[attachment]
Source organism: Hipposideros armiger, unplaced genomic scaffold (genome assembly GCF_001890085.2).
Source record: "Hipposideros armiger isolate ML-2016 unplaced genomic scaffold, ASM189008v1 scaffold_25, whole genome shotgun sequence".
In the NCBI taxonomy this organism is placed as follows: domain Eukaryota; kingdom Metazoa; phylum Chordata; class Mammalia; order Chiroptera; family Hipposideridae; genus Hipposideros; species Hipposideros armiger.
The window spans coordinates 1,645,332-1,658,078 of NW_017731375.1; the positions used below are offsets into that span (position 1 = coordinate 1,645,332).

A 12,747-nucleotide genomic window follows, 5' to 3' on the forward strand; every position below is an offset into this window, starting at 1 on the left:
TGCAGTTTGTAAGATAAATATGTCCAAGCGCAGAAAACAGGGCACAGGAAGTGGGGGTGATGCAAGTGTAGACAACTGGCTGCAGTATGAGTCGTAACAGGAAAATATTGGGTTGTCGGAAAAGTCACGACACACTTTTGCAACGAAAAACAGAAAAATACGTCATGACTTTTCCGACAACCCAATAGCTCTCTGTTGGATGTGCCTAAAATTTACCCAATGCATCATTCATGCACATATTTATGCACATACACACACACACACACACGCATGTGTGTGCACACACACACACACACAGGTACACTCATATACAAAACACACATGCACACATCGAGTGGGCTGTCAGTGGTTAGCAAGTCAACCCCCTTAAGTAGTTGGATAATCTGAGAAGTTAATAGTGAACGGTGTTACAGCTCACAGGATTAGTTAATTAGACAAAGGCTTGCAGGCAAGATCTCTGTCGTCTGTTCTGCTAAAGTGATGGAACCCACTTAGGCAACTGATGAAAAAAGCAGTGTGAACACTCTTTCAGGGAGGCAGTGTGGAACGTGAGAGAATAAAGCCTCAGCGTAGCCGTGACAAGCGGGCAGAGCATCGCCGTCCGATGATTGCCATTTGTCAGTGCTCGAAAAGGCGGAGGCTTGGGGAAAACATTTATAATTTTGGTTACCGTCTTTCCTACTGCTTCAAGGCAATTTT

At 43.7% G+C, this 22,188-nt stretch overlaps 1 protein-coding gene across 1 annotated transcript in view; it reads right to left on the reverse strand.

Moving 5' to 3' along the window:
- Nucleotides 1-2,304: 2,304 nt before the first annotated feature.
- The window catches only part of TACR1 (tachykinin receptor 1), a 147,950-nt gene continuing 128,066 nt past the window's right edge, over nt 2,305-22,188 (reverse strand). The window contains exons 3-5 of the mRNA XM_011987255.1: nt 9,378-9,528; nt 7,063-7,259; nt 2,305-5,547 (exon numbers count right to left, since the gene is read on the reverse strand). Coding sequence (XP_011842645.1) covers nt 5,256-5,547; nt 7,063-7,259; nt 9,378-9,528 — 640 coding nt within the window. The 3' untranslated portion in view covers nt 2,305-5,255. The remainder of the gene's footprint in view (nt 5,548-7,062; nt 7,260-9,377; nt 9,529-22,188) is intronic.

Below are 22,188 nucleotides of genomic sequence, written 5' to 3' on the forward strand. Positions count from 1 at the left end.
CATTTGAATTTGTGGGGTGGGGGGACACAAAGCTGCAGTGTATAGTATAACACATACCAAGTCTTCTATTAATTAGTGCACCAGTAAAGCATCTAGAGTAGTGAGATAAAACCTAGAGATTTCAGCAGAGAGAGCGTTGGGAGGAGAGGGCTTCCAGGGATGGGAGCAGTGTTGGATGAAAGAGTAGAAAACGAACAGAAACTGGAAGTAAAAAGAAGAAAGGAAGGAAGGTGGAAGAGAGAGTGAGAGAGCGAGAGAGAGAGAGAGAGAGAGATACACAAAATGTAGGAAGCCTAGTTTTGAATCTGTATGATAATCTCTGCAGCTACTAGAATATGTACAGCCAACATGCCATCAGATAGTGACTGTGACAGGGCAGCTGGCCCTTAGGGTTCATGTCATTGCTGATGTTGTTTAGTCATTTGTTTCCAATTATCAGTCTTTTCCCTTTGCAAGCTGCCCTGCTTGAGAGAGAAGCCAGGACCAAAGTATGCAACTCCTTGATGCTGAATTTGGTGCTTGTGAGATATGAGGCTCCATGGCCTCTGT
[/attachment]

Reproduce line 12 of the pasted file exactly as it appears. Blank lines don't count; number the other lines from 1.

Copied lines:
CATTTGAATTTGTGGGGTGGGGGGACACAAAGCTGCAGTGTATAGTATAACACATACCAAGTCTTCTATTAATTAGTGCACCAGTAAAGCATCTAGAGTAGTGAGATAAAACCTAGAGATTTCAGCAGAGAGAGCGTTGGGAGGAGAGGGCTTCCAGGGATGGGAGCAGTGTTGGATGAAAGAGTAGAAAACGAACAGAAACTGGAAGTAAAAAGAAGAAAGGAAGGAAGGTGGAAGAGAGAGTGAGAGAGCGAGAGAGAGAGAGAGAGAGAGATACACAAAATGTAGGAAGCCTAGTTTTGAATCTGTATGATAATCTCTGCAGCTACTAGAATATGTACAGCCAACATGCCATCAGATAGTGACTGTGACAGGGCAGCTGGCCCTTAGGGTTCATGTCATTGCTGATGTTGTTTAGTCATTTGTTTCCAATTATCAGTCTTTTCCCTTTGCAAGCTGCCCTGCTTGAGAGAGAAGCCAGGACCAAAGTATGCAACTCCTTGATGCTGAATTTGGTGCTTGTGAGATATGAGGCTCCATGGCCTCTGT